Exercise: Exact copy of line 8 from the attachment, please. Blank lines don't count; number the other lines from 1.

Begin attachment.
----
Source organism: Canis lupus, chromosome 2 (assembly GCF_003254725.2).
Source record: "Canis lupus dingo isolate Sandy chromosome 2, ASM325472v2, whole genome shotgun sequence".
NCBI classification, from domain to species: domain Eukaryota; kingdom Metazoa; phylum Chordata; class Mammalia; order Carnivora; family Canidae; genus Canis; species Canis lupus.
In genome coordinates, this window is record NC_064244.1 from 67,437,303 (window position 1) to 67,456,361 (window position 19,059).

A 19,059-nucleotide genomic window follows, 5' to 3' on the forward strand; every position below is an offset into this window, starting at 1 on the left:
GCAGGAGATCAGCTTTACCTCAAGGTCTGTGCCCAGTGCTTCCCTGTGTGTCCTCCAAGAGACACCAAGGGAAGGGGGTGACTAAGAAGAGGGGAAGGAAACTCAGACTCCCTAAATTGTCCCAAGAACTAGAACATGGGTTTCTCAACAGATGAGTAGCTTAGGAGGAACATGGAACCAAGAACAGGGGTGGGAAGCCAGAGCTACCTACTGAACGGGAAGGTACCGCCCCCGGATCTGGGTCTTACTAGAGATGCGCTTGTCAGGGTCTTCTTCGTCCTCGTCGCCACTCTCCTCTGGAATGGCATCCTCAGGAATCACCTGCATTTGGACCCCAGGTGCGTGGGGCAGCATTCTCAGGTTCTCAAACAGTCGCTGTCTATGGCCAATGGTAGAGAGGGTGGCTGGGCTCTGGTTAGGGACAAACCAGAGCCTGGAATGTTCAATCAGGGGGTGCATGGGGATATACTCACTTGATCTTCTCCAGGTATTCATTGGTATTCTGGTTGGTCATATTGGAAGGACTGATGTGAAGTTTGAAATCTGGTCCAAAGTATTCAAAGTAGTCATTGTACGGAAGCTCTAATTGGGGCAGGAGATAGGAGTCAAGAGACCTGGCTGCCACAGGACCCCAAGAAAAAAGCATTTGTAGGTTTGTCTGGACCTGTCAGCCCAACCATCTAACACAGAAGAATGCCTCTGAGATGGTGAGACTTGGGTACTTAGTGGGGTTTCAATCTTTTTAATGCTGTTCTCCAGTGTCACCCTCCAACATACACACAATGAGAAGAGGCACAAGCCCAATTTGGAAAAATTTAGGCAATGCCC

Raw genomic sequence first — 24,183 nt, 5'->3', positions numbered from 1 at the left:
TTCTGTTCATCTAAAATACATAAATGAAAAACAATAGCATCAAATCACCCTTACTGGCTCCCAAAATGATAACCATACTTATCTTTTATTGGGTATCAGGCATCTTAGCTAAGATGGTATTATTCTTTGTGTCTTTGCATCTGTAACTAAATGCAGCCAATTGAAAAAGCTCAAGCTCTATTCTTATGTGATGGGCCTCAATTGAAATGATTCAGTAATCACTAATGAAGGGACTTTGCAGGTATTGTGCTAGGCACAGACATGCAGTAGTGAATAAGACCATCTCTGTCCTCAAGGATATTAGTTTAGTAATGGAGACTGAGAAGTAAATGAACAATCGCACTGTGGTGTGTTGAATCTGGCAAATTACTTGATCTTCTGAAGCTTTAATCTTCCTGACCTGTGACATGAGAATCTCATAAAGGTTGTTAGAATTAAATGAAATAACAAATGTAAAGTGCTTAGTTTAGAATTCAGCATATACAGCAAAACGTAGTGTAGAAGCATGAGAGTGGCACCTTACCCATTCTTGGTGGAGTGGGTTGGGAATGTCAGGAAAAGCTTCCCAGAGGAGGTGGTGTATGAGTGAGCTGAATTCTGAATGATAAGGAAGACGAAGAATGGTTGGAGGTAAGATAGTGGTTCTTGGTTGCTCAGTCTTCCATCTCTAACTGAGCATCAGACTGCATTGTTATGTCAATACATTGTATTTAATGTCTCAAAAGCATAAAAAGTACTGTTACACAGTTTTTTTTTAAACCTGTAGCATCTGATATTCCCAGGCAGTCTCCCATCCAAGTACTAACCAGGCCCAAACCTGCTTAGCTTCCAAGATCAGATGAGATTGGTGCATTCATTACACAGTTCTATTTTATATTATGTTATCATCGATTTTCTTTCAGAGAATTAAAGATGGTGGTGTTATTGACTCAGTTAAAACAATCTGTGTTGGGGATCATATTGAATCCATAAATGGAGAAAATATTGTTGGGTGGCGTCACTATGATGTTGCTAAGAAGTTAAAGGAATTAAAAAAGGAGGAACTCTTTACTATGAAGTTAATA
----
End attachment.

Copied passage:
TTCTGTTCATCTAAAATACATAAATGAAAAACAATAGCATCAAATCACCCTTACTGGCTCCCAAAATGATAACCATACTTATCTTTTATTGGGTATCAGGCATCTTAGCTAAGATGGTATTATTCTTTGTGTCTTTGCATCTGTAACTAAATGCAGCCAATTGAAAAAGCTCAAGCTCTATTCTTATGTGATGGGCCTCAATTGAAATGATTCAGTAATCACTAATGAAGGGACTTTGCAGGTATTGTGCTAGGCACAGACATGCAGTAGTGAATAAGACCATCTCTGTCCTCAAGGATATTAGTTTAGTAATGGAGACTGAGAAGTAAATGAACAATCGCACTGTGGTGTGTTGAATCTGGCAAATTACTTGATCTTCTGAAGCTTTAATCTTCCTGACCTGTGACATGAGAATCTCATAAAGGTTGTTAGAATTAAATGAAATAACAAATGTAAAGTGCTTAGTTTAGAATTCAGCATATACAGCAAAACGTAGTGTAGAAGCATGAGAGTGGCACCTTACCCATTCTTGGTGGAGTGGGTTGGGAATGTCAGGAAAAGCTTCCCAGAGGAGGTGGTGTATGAGTGAGCTGAATTCTGAATGATAAGGAAGACGAAGAATGGTTGGAGGTAAGATAGTGGTTCTTGGTTGCTCAGTCTTCCATCTCTAACTGAGCATCAGACTGCATTGTTATGTCAATACATTGTATTTAATGTCTCAAAAGCATAAAAAGTACTGTTACACAGTTTTTTTTTAAACCTGTAGCATCTGATATTCCCAGGCAGTCTCCCATCCAAGTACTAACCAGGCCCAAACCTGCTTAGCTTCCAAGATCAGATGAGATTGGTGCATTCATTACACAGTTCTATTTTATATTATGTTATCATCGATTTTCTTTCAGAGAATTAAAGATGGTGGTGTTATTGACTCAGTTAAAACAATCTGTGTTGGGGATCATATTGAATCCATAAATGGAGAAAATATTGTTGGGTGGCGTCACTATGATGTTGCTAAGAAGTTAAAGGAATTAAAAAAGGAGGAACTCTTTACTATGAAGTTAATA